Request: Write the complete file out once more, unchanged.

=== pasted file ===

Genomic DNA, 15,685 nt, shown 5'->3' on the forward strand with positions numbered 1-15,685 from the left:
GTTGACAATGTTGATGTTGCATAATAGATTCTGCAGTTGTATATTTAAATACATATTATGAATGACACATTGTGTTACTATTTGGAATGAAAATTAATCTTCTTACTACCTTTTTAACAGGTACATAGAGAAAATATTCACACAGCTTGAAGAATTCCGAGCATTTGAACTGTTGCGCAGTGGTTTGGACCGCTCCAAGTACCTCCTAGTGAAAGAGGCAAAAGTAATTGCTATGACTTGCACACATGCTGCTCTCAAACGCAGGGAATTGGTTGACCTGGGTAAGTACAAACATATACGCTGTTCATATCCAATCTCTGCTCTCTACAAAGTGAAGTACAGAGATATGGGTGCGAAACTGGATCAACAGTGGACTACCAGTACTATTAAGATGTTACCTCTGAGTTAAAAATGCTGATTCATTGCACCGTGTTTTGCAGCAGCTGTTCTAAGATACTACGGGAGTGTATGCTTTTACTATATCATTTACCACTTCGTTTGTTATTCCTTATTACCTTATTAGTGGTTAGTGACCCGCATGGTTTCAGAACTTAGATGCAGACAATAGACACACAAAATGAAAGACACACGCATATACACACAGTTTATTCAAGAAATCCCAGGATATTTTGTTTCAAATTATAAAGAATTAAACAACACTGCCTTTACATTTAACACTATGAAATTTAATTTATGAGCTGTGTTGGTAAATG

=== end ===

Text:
Genomic DNA, 15,685 nt, shown 5'->3' on the forward strand with positions numbered 1-15,685 from the left:
GTTGACAATGTTGATGTTGCATAATAGATTCTGCAGTTGTATATTTAAATACATATTATGAATGACACATTGTGTTACTATTTGGAATGAAAATTAATCTTCTTACTACCTTTTTAACAGGTACATAGAGAAAATATTCACACAGCTTGAAGAATTCCGAGCATTTGAACTGTTGCGCAGTGGTTTGGACCGCTCCAAGTACCTCCTAGTGAAAGAGGCAAAAGTAATTGCTATGACTTGCACACATGCTGCTCTCAAACGCAGGGAATTGGTTGACCTGGGTAAGTACAAACATATACGCTGTTCATATCCAATCTCTGCTCTCTACAAAGTGAAGTACAGAGATATGGGTGCGAAACTGGATCAACAGTGGACTACCAGTACTATTAAGATGTTACCTCTGAGTTAAAAATGCTGATTCATTGCACCGTGTTTTGCAGCAGCTGTTCTAAGATACTACGGGAGTGTATGCTTTTACTATATCATTTACCACTTCGTTTGTTATTCCTTATTACCTTATTAGTGGTTAGTGACCCGCATGGTTTCAGAACTTAGATGCAGACAATAGACACACAAAATGAAAGACACACGCATATACACACAGTTTATTCAAGAAATCCCAGGATATTTTGTTTCAAATTATAAAGAATTAAACAACACTGCCTTTACATTTAACACTATGAAATTTAATTTATGAGCTGTGTTGGTAAATG